HangingChad (677530) | more than 8 years ago | (#13998329)

But with Microsoft there is a strange group of people who can only be described as "Microsoft Is Always Teh Winner" believers.

To their credit it's been true up to this point. What's different now is that the rest of the IT world seems to be diverging away from MSFT and in some cases collaborating against them.

MSFT has a choice of stubbornly staying the course and continue trying to hang on to their monopoly, which they'll eventually lose but will make more money until they collapse into a nitch market player. The other option is to support open standards where their products aren't the only choice available to users. In which case their business will decline gradually to a nitch market player.

Same result, but they have a choice how to get there.

Re:OpenDocument Vs. "Microsoft Is Always Teh Winne (1, Insightful)

Anonymous Coward | more than 8 years ago | (#13998464)

"To their credit it's been true up to this point."

Actually it isn't true. Outside of things directly tied to their OS, Microsoft has been a gigantic failure across the board. One of the reasons they are fighting so desperately with against the open office format is for the very fact that they have been so completely incapable of 'winning' at anything outside of their OS and office suite products and creating significant new revenue streams.

I agree that Microsoft's inevitable place in the market is a niche player mostly doing legacy support of their software. And from the actions of the execs at Microsoft over the past few years, I am pretty sure they feel the same way and are most focused on extracting as much cash out of the company before the stock price moves from slow decline to outright freefall.

The Usual Suspects. (0)

CDPatten (907182) | more than 8 years ago | (#13997910)

"including Oracle, Google and Novell"

Come on seriously, is the OpenDocument in that much trouble you have to list these guys. How could you forget to say IBM and Sun aren't using MS Office too? Sure they offer competing products, but hey, they aren't using MS Office.

From the article: " Red Hat, Adobe, Computer Associates, Corel, Nokia, Intel and Linux e-mail company Scalix, in addition to Oracle, Novell and Google"
With the exception of Intel, these are ALL hard liners against MS. My god, they listed LINUX outfits!!!! They can't even use MS Office. Intel sends reps to ALL of things on both sides of the isle, but at the end of the day, they will go MS.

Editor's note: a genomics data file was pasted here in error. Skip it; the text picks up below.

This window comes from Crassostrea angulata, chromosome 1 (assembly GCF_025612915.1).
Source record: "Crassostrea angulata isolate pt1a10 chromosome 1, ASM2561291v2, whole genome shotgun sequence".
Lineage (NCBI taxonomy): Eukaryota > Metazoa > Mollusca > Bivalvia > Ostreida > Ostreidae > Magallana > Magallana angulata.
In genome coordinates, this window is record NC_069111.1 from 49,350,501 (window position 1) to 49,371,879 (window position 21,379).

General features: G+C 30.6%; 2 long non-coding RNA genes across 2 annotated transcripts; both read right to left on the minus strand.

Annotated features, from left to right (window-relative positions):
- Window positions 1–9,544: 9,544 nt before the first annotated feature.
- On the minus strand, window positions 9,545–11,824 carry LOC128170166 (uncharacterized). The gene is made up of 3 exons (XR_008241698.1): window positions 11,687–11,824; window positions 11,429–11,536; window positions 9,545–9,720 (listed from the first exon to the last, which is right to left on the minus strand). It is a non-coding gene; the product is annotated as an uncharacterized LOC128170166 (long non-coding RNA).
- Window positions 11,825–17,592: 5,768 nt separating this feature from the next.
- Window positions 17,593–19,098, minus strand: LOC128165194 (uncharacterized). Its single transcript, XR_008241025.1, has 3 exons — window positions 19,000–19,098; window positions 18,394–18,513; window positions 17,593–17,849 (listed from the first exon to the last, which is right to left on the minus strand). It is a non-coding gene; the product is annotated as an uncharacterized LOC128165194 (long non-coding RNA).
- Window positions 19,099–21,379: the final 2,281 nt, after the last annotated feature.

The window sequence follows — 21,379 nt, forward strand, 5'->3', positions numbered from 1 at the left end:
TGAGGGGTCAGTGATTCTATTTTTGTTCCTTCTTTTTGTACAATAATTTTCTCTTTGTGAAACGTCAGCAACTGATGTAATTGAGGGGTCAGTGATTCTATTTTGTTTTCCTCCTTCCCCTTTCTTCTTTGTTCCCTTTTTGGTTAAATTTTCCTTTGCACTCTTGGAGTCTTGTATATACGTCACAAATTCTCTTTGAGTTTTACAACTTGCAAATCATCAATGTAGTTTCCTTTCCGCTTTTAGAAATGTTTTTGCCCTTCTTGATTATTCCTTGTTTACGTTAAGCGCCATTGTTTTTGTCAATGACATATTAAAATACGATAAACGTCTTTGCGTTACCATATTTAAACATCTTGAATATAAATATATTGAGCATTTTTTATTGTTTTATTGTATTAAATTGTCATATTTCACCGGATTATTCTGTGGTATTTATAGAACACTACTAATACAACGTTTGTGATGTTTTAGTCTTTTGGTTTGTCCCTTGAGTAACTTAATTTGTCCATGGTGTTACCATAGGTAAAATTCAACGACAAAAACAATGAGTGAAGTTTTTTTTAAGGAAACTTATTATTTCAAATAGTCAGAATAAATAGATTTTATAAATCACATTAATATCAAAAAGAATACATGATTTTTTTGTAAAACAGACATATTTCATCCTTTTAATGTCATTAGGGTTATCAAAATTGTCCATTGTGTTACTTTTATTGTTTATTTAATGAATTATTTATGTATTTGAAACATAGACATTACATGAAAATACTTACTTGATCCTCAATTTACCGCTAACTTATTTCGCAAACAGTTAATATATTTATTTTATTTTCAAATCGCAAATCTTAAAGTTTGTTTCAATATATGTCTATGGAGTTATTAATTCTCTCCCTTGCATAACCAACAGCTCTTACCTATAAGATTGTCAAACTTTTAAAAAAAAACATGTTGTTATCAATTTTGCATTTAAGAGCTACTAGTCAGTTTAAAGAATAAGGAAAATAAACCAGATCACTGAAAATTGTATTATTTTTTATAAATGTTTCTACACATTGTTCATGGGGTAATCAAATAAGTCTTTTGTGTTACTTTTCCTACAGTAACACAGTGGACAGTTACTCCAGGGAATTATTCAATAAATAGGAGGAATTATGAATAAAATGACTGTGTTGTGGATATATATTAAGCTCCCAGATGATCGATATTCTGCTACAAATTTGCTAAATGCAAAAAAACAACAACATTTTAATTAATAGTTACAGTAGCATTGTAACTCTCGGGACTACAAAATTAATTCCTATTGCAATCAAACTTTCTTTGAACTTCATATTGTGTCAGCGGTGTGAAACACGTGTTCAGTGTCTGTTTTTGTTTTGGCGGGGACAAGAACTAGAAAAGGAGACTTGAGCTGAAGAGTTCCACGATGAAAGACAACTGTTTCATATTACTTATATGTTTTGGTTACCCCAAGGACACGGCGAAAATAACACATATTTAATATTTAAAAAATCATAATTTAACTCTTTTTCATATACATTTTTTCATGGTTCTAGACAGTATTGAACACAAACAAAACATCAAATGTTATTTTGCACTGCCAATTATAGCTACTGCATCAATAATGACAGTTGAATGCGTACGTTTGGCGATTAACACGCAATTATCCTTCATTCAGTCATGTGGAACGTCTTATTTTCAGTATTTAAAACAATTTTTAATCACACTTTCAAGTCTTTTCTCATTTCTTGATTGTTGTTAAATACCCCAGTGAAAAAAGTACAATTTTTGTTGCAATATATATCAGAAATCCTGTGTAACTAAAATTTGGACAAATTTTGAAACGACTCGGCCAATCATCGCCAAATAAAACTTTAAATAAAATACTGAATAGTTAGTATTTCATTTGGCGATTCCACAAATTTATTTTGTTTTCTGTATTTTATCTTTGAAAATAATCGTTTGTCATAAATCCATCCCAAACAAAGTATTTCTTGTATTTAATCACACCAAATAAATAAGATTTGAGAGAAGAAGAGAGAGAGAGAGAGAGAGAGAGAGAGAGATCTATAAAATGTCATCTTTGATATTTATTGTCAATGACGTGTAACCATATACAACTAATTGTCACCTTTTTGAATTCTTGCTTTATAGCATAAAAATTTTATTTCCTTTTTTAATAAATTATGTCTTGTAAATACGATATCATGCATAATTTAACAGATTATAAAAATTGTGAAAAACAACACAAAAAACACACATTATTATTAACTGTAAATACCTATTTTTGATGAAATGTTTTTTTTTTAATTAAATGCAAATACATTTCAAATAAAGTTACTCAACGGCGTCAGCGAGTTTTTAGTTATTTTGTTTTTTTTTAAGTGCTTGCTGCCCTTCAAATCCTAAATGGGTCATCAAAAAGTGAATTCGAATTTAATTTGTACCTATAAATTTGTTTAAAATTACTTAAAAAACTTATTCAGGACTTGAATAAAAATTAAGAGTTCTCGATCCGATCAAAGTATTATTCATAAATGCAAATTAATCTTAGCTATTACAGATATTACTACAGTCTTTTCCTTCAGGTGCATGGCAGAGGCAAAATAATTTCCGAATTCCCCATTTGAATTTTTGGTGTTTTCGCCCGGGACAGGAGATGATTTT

This is complete fan boy press for the open document... and another example of how the quality front page posts on slashdot are dropping. Go ahead and flame me, but you know that this is just a fluff piece for Open Document, and a poor attempt to make it look like it is gaining support. Intellectually dishonest.

The ball is rolling... (4, Interesting)

Beatbyte (163694) | more than 8 years ago | (#13997914)

If you really would like to see Linux of any flavor, Apple, or any alternative to Microsoft's strangehold flourish, do what you can to open the eyes of management folks to open source software. Make a spreadsheet of the number of office employees in your office, multiple the number by the cost of the OS (XP Pro is ~$150) and the cost of MS Office (basic is ~$300), add it up, and show them what could be saved while retaining the functionality (and gaining in some places such as not giving certain employees copies of office on their computer to cut cost when they really need it).

Install Open Office on your workstation and show your boss how visually its similar to Microsoft Office so retraining for basic tasks (spreadsheets, letter documents, etc.) will be minimal. When the question comes up (yes it will) asking about opening attachments on e-mails from people still using Microsoft Office, show them it works and that you can even save in Microsoft's format to send to others.

Review the upgrade frequency of the software used in your office. If you upgrade operating systems every 3 years, explain the benefits of switching to another operating system such as SuSE or Ubuntu as far as your finances go.